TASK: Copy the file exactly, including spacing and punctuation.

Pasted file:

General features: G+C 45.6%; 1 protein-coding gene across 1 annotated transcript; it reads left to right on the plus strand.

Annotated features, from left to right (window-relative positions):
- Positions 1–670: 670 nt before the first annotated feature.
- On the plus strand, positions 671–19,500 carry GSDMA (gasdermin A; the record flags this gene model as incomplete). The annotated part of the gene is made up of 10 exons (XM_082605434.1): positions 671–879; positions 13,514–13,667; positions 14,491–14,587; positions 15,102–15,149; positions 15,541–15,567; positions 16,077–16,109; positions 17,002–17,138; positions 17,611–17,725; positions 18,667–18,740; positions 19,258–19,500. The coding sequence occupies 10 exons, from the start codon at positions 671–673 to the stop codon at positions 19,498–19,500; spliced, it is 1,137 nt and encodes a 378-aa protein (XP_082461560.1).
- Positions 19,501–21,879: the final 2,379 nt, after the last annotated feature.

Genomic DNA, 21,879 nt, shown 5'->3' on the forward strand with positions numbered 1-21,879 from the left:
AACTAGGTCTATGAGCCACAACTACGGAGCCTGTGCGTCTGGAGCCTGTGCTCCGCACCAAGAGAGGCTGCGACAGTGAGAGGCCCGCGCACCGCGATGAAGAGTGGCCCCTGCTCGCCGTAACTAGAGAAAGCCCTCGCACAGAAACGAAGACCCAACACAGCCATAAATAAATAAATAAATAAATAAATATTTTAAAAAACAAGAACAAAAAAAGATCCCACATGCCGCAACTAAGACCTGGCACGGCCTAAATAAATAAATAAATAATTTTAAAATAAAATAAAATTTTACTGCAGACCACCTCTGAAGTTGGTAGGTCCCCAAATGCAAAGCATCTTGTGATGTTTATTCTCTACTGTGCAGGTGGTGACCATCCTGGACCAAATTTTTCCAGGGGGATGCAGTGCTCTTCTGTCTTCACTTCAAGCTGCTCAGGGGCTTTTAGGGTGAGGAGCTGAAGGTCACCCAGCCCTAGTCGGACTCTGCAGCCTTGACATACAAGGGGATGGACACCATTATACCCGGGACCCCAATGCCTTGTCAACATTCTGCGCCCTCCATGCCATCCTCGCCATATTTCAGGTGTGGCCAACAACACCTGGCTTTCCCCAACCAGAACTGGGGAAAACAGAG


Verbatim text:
General features: G+C 45.6%; 1 protein-coding gene across 1 annotated transcript; it reads left to right on the plus strand.

Annotated features, from left to right (window-relative positions):
- Positions 1–670: 670 nt before the first annotated feature.
- On the plus strand, positions 671–19,500 carry GSDMA (gasdermin A; the record flags this gene model as incomplete). The annotated part of the gene is made up of 10 exons (XM_082605434.1): positions 671–879; positions 13,514–13,667; positions 14,491–14,587; positions 15,102–15,149; positions 15,541–15,567; positions 16,077–16,109; positions 17,002–17,138; positions 17,611–17,725; positions 18,667–18,740; positions 19,258–19,500. The coding sequence occupies 10 exons, from the start codon at positions 671–673 to the stop codon at positions 19,498–19,500; spliced, it is 1,137 nt and encodes a 378-aa protein (XP_082461560.1).
- Positions 19,501–21,879: the final 2,379 nt, after the last annotated feature.

Genomic DNA, 21,879 nt, shown 5'->3' on the forward strand with positions numbered 1-21,879 from the left:
AACTAGGTCTATGAGCCACAACTACGGAGCCTGTGCGTCTGGAGCCTGTGCTCCGCACCAAGAGAGGCTGCGACAGTGAGAGGCCCGCGCACCGCGATGAAGAGTGGCCCCTGCTCGCCGTAACTAGAGAAAGCCCTCGCACAGAAACGAAGACCCAACACAGCCATAAATAAATAAATAAATAAATAAATATTTTAAAAAACAAGAACAAAAAAAGATCCCACATGCCGCAACTAAGACCTGGCACGGCCTAAATAAATAAATAAATAATTTTAAAATAAAATAAAATTTTACTGCAGACCACCTCTGAAGTTGGTAGGTCCCCAAATGCAAAGCATCTTGTGATGTTTATTCTCTACTGTGCAGGTGGTGACCATCCTGGACCAAATTTTTCCAGGGGGATGCAGTGCTCTTCTGTCTTCACTTCAAGCTGCTCAGGGGCTTTTAGGGTGAGGAGCTGAAGGTCACCCAGCCCTAGTCGGACTCTGCAGCCTTGACATACAAGGGGATGGACACCATTATACCCGGGACCCCAATGCCTTGTCAACATTCTGCGCCCTCCATGCCATCCTCGCCATATTTCAGGTGTGGCCAACAACACCTGGCTTTCCCCAACCAGAACTGGGGAAAACAGAG